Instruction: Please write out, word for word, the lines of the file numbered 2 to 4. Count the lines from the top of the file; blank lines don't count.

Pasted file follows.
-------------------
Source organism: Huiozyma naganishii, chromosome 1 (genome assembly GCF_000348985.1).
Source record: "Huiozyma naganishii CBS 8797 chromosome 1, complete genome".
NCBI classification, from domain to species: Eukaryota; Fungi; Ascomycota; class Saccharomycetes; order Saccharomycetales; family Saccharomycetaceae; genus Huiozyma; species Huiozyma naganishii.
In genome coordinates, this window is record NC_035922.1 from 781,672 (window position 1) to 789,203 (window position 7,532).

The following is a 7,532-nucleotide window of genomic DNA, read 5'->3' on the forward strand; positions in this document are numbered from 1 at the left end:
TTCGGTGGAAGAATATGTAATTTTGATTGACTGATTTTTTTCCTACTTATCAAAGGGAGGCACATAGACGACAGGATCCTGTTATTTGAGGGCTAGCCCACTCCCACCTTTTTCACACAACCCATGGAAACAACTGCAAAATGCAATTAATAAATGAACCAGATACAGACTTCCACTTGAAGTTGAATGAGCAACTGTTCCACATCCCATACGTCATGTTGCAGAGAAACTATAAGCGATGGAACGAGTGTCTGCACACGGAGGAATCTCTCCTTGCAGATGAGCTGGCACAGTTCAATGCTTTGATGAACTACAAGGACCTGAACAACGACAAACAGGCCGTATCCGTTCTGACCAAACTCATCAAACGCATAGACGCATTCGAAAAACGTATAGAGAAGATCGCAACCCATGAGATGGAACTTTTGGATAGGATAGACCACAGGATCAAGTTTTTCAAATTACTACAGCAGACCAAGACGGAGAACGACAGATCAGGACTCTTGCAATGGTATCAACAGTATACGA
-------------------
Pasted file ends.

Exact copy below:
Source record: "Huiozyma naganishii CBS 8797 chromosome 1, complete genome".
NCBI classification, from domain to species: Eukaryota; Fungi; Ascomycota; class Saccharomycetes; order Saccharomycetales; family Saccharomycetaceae; genus Huiozyma; species Huiozyma naganishii.
In genome coordinates, this window is record NC_035922.1 from 781,672 (window position 1) to 789,203 (window position 7,532).